Bishop Ranch Regional Preserve, East Bay Regional Park District, Contra Costa County
The Bishop Ranch Regional Preserve is a hiking trail and dog walking land close to the Interstate 680 highway and near to the residential neighborhood of San Ramon. Its 529 acres are also perfect for jogging, exercising or picnic leisure under old oak trees.
Some of the reserve has pathways solely for hikers, others are for multi-use, such as horseback riders and cyclists, and there are unpaved routes where also for multi-use but wheelchairs are not suitable for much of the terrain on the reserve.
There are a few options for taking a route through the reserve: the Stream View walk is a loop around the reserve which changes to the Grey Fox Trail and its midpoint. If you take the start of your hike from the south eastern boundary, you can fulfill the Red Tail Hawk Trail.
The entire reserve can be completed in about three hours, making it perfect for those with a free afternoon to spare. At one point, where the Red Tail Hawk Trail and the Stream View Trail meet, you can actually see uninterrupted views of the foothills of Mount Diablo. Here the rolling hills and natural landscape block out the civilization, so you can see no sign of freeways or housing developments.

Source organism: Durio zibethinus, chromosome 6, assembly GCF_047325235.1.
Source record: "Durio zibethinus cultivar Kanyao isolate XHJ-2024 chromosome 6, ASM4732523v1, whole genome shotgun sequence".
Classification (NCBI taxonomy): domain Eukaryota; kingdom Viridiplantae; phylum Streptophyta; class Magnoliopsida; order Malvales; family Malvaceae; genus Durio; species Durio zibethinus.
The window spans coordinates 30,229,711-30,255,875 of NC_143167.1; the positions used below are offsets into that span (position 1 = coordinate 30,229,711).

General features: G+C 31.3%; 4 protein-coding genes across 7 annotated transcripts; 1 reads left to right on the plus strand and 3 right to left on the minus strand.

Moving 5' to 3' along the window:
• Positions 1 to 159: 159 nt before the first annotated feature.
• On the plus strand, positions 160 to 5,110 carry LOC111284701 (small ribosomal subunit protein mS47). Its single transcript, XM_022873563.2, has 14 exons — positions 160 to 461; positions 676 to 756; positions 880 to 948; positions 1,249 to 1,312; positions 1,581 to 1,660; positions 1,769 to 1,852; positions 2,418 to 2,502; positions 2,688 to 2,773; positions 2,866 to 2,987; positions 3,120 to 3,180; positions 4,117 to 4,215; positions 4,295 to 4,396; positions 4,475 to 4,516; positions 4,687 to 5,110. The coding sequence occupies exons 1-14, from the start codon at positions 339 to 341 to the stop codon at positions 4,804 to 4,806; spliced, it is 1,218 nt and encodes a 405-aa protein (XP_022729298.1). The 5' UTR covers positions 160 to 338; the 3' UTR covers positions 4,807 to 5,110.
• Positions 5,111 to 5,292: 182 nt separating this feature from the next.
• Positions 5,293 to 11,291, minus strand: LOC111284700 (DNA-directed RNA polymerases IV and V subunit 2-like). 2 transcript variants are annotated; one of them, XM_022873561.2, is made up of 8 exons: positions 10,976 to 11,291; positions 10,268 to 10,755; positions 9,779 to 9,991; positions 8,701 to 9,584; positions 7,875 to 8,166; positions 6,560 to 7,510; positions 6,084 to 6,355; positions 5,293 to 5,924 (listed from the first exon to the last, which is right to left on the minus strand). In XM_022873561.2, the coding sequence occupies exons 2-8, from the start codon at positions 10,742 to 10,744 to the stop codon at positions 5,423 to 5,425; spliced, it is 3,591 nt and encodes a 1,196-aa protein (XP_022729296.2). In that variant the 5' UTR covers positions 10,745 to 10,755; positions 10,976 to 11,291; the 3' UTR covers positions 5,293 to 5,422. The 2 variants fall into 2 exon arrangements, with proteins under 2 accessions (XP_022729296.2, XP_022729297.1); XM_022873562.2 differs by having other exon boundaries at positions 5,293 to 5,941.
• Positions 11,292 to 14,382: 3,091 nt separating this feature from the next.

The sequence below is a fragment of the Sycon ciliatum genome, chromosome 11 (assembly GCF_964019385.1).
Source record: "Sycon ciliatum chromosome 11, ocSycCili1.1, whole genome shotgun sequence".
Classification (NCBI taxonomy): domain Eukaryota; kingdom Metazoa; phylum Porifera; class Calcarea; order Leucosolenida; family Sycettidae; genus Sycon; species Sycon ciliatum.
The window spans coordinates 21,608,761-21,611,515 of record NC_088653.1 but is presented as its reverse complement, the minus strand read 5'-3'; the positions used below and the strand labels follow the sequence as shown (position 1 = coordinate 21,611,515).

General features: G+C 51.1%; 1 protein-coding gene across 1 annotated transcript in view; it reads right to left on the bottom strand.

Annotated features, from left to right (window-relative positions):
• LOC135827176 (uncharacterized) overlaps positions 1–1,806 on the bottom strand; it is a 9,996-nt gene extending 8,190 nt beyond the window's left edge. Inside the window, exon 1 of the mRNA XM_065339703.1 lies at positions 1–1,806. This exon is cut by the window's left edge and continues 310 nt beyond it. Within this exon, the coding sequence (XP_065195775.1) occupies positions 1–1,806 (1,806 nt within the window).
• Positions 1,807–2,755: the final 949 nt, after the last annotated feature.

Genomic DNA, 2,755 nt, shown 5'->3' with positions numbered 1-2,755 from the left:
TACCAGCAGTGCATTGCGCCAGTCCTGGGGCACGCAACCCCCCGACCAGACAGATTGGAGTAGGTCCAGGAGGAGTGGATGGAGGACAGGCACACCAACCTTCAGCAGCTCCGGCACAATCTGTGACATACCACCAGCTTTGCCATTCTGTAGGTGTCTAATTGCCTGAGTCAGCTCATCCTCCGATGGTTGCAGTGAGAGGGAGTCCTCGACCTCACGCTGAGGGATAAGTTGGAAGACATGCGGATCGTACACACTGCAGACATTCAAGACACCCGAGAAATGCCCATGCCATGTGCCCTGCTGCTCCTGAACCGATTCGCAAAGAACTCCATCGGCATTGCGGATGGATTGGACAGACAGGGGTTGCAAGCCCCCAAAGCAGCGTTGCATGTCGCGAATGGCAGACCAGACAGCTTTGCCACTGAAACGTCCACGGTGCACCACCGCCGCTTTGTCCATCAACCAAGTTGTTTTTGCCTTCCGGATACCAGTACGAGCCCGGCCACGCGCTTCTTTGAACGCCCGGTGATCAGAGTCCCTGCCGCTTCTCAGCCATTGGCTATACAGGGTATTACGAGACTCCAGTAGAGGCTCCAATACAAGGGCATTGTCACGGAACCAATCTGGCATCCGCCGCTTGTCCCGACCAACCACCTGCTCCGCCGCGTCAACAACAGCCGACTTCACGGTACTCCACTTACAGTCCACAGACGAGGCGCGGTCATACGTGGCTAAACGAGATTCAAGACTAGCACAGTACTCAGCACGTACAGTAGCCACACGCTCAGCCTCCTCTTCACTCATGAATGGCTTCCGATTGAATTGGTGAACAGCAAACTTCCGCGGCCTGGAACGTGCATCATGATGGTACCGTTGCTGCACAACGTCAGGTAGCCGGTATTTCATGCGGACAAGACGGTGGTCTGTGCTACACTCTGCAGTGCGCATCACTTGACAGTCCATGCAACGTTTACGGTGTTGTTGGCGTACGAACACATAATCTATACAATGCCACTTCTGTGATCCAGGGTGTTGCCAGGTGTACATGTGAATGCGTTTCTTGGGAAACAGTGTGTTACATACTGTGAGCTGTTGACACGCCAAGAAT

There is ample parking available at the edge of the residential neighborhood. Entry to the park is free but there are no permits issued for overnight camping as the reserve strictly closes at 10 pm each day.
The reserve will be closed to cyclists and horse riders during wet weather. Indeed, the fall season here sees the deciduous valley and black oak trees mark the season appropriately. Springtime is best here as the grass is lush green, wildflowers bloom everywhere, nature is at its very best and the temperature is warm but not too hot.
It is the perfect setting for a general stroll through lush countryside pasture and the distance you’ll cover on the trails is approx. 2.5 miles (if you loop the reserve). If you need gas, a pay phone, restaurant, café or dining services, you should visit the nearby Bollinger Canyon and San Ramon Valley Boulevard.
There are no restrooms on the reserve and maps are only available online. It is strongly recommended you stick to any of the three trails within the reserve and cross into the adjacent boundaries, as this area is private land.